Phil was not just a rail fan - legend has it he served the warmest muffins on the Cockatoo Run when it operated out of Port Kembla. He was also a long time member of the RTM’s Illawarra Group and the Illawarra Model Railway Association. During a period where he sported a dashing mo, Phil (left of picture) rests in the cab of 3801 after another arduous muffin run.

Phil’s railway modelling reflected his taste for the contemporary. No sooner had a piece of new rolling stock entered service than Phil would use his considerable skills and his former employer’s considerable resources to create a HO model. If delays occurred to a loco’s release in real life, Phil would sometimes beat the prototype into existence (such as the Silverton Cs). One of those Cs is lurking in the background of this shot of his now demolished layout.

Outside of railways, Phil was an accomplished football (he called it soccer) referee and administrator. He was an active volunteer, driving elderly people to medical appointments and participating in his local church. He was devoted to his wife Joyce, his extended family and his wide circle of friends. 

Phil loved a yarn, especially when trackside. He was an avid video recorder, who has left a rich legacy of rail videos. These were spread far and wide as he was generous in sending his videos freely to anyone who asked. His videos grew to be really professional affairs, with annotations and printed discs.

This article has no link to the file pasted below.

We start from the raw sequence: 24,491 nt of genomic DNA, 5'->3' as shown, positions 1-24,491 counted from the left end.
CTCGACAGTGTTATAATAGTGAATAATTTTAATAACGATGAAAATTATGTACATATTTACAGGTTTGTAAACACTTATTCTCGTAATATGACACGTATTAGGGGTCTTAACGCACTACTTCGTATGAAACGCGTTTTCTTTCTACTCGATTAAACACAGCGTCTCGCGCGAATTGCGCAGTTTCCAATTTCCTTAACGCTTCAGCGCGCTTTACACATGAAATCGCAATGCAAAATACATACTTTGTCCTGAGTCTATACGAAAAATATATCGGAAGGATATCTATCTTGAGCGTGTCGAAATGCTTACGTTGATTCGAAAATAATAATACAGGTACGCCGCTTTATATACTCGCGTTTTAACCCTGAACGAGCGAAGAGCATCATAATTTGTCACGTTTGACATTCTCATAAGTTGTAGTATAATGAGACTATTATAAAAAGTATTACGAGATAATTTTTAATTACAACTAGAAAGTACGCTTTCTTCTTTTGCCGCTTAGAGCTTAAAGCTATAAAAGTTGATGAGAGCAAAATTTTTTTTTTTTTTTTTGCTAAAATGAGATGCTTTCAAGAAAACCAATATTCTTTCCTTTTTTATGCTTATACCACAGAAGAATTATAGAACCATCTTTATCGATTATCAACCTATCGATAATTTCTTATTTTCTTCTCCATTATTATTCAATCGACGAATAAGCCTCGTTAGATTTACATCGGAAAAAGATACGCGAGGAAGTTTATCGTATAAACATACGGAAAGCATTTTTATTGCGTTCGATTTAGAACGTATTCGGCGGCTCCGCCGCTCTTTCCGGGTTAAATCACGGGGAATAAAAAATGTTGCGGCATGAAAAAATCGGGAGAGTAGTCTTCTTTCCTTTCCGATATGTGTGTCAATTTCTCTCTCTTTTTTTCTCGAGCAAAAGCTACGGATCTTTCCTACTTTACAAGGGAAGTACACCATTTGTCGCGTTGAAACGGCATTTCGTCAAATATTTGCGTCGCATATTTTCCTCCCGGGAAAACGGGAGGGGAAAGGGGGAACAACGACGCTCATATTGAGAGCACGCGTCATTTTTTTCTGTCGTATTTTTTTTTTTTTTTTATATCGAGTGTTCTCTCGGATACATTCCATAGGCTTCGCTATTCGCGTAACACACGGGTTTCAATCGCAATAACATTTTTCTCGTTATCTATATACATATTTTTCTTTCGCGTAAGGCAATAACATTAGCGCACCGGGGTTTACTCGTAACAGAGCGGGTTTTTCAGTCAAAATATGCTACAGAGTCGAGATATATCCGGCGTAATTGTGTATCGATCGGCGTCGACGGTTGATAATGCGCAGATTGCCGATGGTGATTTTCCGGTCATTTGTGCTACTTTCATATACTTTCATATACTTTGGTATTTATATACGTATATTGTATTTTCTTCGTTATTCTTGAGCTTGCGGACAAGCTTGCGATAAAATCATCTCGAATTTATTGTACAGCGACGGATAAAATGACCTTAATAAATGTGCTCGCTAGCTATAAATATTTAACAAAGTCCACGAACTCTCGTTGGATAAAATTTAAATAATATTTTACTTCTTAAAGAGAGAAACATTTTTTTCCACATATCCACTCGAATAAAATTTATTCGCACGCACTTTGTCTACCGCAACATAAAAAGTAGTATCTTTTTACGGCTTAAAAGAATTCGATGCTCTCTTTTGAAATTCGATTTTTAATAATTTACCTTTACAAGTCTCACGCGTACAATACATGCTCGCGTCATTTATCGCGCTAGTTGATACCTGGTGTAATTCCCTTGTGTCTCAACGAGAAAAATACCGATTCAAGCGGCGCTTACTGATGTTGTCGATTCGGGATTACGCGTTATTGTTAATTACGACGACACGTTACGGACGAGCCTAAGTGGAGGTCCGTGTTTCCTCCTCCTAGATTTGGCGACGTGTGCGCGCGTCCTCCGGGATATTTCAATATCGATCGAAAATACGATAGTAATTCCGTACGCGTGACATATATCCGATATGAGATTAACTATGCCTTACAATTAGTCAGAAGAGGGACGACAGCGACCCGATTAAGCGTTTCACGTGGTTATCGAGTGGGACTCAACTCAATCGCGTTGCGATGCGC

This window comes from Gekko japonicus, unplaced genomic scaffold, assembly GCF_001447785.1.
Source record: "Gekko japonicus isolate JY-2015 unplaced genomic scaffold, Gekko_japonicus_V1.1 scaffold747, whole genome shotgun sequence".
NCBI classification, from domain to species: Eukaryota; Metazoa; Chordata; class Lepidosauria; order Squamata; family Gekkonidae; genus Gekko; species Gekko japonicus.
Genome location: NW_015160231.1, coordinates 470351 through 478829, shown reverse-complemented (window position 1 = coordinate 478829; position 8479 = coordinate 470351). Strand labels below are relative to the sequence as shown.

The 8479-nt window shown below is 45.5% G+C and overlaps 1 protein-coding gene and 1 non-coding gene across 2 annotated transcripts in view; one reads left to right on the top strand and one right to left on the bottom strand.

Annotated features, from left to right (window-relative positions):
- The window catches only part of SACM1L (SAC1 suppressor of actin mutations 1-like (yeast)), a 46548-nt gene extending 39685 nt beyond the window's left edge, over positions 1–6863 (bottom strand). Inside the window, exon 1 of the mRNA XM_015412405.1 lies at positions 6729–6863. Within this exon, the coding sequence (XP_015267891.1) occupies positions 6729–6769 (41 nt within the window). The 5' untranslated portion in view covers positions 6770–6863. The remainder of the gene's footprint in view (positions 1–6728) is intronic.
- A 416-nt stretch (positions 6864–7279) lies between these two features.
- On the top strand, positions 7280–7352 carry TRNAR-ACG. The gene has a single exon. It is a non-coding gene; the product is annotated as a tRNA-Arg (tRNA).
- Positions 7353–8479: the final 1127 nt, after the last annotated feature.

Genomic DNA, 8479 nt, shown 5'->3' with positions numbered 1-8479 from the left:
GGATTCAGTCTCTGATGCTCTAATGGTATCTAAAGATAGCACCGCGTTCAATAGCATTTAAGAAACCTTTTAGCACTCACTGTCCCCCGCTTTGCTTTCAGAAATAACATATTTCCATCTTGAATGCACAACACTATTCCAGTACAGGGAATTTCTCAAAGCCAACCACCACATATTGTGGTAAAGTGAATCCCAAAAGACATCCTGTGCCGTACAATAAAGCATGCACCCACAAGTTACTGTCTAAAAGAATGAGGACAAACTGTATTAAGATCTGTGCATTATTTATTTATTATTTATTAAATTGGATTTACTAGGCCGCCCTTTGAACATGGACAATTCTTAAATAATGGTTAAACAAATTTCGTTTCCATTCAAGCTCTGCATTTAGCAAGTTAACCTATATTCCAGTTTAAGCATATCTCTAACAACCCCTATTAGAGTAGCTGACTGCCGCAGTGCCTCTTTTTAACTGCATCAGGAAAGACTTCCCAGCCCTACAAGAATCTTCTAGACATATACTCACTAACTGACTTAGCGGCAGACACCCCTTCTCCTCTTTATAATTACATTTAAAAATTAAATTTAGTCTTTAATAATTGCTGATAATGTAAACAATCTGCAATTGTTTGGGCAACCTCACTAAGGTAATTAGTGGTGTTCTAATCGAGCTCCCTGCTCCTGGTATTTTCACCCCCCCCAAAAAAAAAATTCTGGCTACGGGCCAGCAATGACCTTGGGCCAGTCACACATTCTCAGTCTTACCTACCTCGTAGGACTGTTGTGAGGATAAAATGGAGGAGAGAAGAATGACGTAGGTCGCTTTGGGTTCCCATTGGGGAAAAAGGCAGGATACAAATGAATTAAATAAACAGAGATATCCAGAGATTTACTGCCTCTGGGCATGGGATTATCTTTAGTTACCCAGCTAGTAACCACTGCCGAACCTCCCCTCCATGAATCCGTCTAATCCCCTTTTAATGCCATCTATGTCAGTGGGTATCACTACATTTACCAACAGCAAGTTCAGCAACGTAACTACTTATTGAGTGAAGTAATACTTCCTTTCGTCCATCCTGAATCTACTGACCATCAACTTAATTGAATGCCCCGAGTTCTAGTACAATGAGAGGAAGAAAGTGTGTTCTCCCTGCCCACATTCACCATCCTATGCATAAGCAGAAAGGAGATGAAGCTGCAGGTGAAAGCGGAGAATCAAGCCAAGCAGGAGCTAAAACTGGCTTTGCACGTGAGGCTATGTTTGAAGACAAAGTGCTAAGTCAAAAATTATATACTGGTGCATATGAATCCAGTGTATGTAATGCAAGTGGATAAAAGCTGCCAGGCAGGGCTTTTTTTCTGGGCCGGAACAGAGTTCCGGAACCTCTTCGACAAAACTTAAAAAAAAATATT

So, time for a couple of Phil's video efforts.  This first one of 4468 and GM27 on a trippy at Canterbury c2003-04 comes from one of the first DVDs he made.  I picked this one because Canterbury was pretty much home base for him for many years.  He would be there by 8:00am and not leave until 4168 had rolled through, usually just before 2:30pm.

And now for one of his last efforts - from late November 2018. This one is from Dulwich Hill, where the station staff were magnanimous and friendly, and Phil could avoid using the steps to get across platforms.  I picked this snap of a track inspection vehicle because Phil loved the new stuff as much as the old, and he had a keen appreciation for the technical side of railways (which he would patiently explain to this knucklehead).

If you are lucky enough to have a PVC rail video or one of Phil’s trains (he divested his collection a few years ago), please give them a run in memory of Phil. If you have a Toohey’s Old handy, Phil would reckon you have the making of a good night.